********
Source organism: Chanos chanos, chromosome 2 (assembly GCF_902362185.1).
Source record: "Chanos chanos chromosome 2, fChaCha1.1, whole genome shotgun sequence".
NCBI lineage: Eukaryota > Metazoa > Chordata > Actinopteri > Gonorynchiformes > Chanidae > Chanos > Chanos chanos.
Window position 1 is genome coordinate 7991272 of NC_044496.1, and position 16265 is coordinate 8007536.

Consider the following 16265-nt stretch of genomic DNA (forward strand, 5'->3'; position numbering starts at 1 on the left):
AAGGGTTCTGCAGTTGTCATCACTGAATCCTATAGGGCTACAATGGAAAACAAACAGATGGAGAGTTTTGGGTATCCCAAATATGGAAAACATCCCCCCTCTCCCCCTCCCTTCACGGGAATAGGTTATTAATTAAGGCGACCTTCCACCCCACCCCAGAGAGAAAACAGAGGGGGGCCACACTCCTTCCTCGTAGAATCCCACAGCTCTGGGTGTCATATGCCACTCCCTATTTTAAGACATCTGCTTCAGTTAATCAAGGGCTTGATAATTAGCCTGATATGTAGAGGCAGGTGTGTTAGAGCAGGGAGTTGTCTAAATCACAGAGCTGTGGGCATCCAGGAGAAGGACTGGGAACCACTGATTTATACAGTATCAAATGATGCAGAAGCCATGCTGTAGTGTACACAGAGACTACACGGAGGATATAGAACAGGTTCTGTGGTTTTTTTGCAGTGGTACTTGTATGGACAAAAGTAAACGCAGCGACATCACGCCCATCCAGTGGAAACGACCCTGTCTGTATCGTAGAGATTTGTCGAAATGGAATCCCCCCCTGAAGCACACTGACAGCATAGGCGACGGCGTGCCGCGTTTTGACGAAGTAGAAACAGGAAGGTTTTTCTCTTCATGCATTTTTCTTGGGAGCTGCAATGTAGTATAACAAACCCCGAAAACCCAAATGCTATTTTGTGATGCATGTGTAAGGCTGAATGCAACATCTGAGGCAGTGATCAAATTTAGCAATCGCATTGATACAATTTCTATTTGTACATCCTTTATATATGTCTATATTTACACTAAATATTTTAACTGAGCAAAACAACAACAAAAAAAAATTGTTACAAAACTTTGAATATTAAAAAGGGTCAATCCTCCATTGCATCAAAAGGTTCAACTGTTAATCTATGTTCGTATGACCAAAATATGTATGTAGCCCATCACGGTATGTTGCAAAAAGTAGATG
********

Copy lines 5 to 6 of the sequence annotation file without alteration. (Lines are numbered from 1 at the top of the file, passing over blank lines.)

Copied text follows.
Consider the following 16265-nt stretch of genomic DNA (forward strand, 5'->3'; position numbering starts at 1 on the left):
AAGGGTTCTGCAGTTGTCATCACTGAATCCTATAGGGCTACAATGGAAAACAAACAGATGGAGAGTTTTGGGTATCCCAAATATGGAAAACATCCCCCCTCTCCCCCTCCCTTCACGGGAATAGGTTATTAATTAAGGCGACCTTCCACCCCACCCCAGAGAGAAAACAGAGGGGGGCCACACTCCTTCCTCGTAGAATCCCACAGCTCTGGGTGTCATATGCCACTCCCTATTTTAAGACATCTGCTTCAGTTAATCAAGGGCTTGATAATTAGCCTGATATGTAGAGGCAGGTGTGTTAGAGCAGGGAGTTGTCTAAATCACAGAGCTGTGGGCATCCAGGAGAAGGACTGGGAACCACTGATTTATACAGTATCAAATGATGCAGAAGCCATGCTGTAGTGTACACAGAGACTACACGGAGGATATAGAACAGGTTCTGTGGTTTTTTTGCAGTGGTACTTGTATGGACAAAAGTAAACGCAGCGACATCACGCCCATCCAGTGGAAACGACCCTGTCTGTATCGTAGAGATTTGTCGAAATGGAATCCCCCCCTGAAGCACACTGACAGCATAGGCGACGGCGTGCCGCGTTTTGACGAAGTAGAAACAGGAAGGTTTTTCTCTTCATGCATTTTTCTTGGGAGCTGCAATGTAGTATAACAAACCCCGAAAACCCAAATGCTATTTTGTGATGCATGTGTAAGGCTGAATGCAACATCTGAGGCAGTGATCAAATTTAGCAATCGCATTGATACAATTTCTATTTGTACATCCTTTATATATGTCTATATTTACACTAAATATTTTAACTGAGCAAAACAACAACAAAAAAAAATTGTTACAAAACTTTGAATATTAAAAAGGGTCAATCCTCCATTGCATCAAAAGGTTCAACTGTTAATCTATGTTCGTATGACCAAAATATGTATGTAGCCCATCACGGTATGTTGCAAAAAGTAGATG